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Gomelsky booked the band into his Crawdaddy Club in London, and they were subsequently signed by Mickie Most, an independent producer who secured a contract with EMI's Columbia imprint. A studio session in February 1964 yielded their Columbia debut single, "Baby Let Me Take You Home" (adapted from "Baby Let Me Follow You Down"), which rose to number 21 on the British charts. For years, it was rumored incorrectly that the Animals got their next single, "House of the Rising Sun," from Bob Dylan's first album, but it has been revealed that, like "Baby Let Me Take You Home," the song came to them courtesy of Josh White. In any event, the song -- given a new guitar riff by Valentine and a soulful organ accompaniment devised by Price -- shot to the top of the U.K. and U.S. charts early that summer. This success led to a follow-up session that summer, yielding their first long-playing record, The Animals. Their third single, "I'm Crying," rose to number eight on the British charts. The group compiled an enviable record of Top Ten successes, including "Don't Let Me Be Misunderstood" and "We've Gotta Get Out of This Place," along with a second album, Animal Tracks.
In May of 1965, immediately after recording "We've Gotta Get Out of This Place," Alan Price left the band, citing fear of flying as the reason; subsequent biographies of the band have indicated that the reasons were less psychological. When "House of the Rising Sun" was recorded, using what was essentially a group arrangement, the management persuaded the band to put one person's name down as arranger. Price came up the lucky one, supposedly with the intention that the money from the arranger credit would be divided later on. The money was never divided, however, and as soon as it began rolling in, Price suddenly developed his fear of flying and exited the band. Others cite the increasing contentiousness between Burdon and Price over leadership of the group as the latter's reason for leaving. In any case, a replacement was recruited in the person of Dave Rowberry.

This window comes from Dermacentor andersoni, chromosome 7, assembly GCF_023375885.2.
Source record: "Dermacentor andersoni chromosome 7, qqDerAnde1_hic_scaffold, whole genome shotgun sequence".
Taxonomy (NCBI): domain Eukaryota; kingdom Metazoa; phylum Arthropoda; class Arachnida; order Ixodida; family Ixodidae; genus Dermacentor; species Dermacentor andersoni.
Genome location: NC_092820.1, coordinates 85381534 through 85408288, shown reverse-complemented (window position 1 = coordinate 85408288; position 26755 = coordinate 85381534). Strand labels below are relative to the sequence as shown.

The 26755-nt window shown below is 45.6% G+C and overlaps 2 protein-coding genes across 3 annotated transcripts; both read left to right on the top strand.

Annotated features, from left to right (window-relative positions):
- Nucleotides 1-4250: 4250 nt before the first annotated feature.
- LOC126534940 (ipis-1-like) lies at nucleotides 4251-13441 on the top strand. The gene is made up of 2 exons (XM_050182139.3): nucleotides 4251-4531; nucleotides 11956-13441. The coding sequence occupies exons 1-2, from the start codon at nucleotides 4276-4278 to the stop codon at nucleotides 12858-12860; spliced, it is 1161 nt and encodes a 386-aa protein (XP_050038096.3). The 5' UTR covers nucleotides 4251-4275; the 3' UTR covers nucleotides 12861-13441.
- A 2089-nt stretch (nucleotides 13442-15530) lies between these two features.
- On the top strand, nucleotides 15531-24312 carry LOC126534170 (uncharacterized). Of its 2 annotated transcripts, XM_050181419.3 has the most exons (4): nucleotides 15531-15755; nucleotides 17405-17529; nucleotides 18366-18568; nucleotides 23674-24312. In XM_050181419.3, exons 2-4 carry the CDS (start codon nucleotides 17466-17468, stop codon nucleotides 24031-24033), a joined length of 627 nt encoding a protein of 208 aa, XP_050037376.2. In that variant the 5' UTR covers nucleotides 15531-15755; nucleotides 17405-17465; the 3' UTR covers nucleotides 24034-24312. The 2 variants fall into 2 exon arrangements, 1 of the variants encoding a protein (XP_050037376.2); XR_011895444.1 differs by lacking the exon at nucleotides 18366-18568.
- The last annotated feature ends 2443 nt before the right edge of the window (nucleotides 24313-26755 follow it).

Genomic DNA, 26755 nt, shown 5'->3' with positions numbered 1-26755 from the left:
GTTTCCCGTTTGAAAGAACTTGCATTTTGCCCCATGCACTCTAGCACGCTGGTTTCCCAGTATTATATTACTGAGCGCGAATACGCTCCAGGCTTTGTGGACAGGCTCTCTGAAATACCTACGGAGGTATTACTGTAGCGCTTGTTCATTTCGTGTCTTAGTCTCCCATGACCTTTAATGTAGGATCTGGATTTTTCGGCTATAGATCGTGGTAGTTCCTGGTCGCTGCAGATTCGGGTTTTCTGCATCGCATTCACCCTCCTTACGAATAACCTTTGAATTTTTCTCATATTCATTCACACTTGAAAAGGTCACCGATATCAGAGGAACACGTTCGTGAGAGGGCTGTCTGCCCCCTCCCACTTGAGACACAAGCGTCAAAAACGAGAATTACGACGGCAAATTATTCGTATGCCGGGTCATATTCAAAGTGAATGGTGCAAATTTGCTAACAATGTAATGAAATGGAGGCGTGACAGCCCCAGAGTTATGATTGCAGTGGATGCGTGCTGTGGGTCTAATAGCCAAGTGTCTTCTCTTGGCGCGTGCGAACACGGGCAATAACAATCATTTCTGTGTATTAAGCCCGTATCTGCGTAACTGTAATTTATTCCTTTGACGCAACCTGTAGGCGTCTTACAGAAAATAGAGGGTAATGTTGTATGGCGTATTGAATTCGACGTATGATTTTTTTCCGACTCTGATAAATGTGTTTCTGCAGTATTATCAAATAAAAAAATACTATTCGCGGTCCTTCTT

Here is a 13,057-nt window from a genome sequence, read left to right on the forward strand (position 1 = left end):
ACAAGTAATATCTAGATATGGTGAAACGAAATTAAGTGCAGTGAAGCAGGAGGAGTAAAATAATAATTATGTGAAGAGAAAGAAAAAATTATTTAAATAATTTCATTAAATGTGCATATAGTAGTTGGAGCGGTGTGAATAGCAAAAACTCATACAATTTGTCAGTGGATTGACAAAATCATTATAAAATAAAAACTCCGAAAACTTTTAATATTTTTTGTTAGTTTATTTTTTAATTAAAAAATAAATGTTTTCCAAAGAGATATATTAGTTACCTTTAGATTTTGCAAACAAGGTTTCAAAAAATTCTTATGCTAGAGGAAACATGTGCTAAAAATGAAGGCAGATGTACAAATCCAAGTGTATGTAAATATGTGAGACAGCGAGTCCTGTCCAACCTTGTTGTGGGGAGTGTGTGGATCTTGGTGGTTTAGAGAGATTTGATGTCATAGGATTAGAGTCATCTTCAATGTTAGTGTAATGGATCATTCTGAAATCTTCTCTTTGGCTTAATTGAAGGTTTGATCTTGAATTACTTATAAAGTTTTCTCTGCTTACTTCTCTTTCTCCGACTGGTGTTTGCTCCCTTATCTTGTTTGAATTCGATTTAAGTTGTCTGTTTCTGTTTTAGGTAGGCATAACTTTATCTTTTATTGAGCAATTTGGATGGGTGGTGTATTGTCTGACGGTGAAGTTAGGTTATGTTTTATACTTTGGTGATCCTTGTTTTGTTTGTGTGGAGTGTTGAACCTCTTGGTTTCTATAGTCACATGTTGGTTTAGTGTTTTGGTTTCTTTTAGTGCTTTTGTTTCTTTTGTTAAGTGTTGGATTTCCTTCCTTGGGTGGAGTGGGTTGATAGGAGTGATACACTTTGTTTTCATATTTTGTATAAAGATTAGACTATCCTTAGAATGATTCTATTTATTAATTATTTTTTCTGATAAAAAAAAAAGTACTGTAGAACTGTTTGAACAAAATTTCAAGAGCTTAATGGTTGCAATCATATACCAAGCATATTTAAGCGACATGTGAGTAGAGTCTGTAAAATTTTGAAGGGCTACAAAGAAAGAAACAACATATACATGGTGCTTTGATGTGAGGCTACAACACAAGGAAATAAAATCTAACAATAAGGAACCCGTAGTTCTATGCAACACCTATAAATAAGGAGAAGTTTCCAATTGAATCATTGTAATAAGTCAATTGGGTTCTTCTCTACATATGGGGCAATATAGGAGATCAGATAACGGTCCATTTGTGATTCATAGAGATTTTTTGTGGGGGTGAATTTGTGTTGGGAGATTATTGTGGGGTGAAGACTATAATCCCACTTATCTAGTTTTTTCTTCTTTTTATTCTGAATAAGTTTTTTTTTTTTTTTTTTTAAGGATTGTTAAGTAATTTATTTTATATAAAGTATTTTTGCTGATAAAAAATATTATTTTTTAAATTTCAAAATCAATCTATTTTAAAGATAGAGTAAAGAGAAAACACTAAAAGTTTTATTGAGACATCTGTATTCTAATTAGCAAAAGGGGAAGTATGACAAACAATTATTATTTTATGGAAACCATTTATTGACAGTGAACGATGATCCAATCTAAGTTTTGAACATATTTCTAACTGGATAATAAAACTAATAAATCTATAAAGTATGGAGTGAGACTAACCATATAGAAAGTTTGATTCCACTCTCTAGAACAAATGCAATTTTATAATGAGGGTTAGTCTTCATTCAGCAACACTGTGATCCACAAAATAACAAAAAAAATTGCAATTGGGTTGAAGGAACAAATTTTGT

In the meantime, the group was growing increasingly unhappy with the material they were being given to record by manager Mickie Most. Not only were the majority of these songs much too commercial for their taste, but they represented a false image of the band, even if many were successful. "It's My Life," a number seven British hit and a similar smash in America, caused the Animals to terminate their association with Most and with EMI Records. They moved over to Decca/London Records and came up with a more forceful, powerful sound on their first album for the new label, Animalisms. The lineup shifts continued, however: Steel exited in 1966, after recording Animalisms, and was replaced by Barry Jenkins, formerly of the Nashville Teens. Chandler left in mid-1966 after recording "Don't Bring Me Down," and Valentine remained until the end of 1966, but essentially "Don't Bring Me Down" marked the end of the original Animals.
Burdon re-formed the group under the aegis of Eric Burdon and the New Animals, with Jenkins on drums, John Weider on guitar and violin, Danny McCulloch on bass, and Vic Briggs on guitar. He remained officially a solo act for a time, releasing a collection of material called Eric Is Here in 1967. As soon as the contract with English Decca was up, Burdon signed with MGM directly for worldwide distribution, and the new lineup made their debut in mid-1967. Eric Burdon and the New Animals embraced psychedelica to the hilt amid the full bloom of the Summer of Love. By the end of 1968, Briggs and McCulloch had departed, to be replaced by Burdon's old friend, keyboard player/vocalist Zoot Money, and his longtime stablemate, guitarist Andy Summers, while Weider switched to bass. Finally, in 1969, Burdon pulled the plug on what was left of the Animals. He hooked up with a Los Angeles-based group called War, and started a subsequent solo career.
The original Animals reunited in 1976 for a superb album called Before We Were So Rudely Interrupted, which picked up right where Animalisms had left off a decade earlier and which was well-received critically but failed to capture the public's attention. In 1983, a somewhat longer-lasting reunion came about between the original members, augmented with the presence of Zoot Money on keyboards. The resulting album, Ark, consisting of entirely new material, was well received by critics and charted surprisingly high, and a world tour followed. By the end of the year and the heavy touring schedule, however, it was clear that this reunion was not going to be a lasting event. The quintet split up again, having finally let the other shoe drop on their careers and history, and walked away with some financial rewards, along with memories of two generations of rock fans cheering their every note. ~ Bruce Eder, Rovi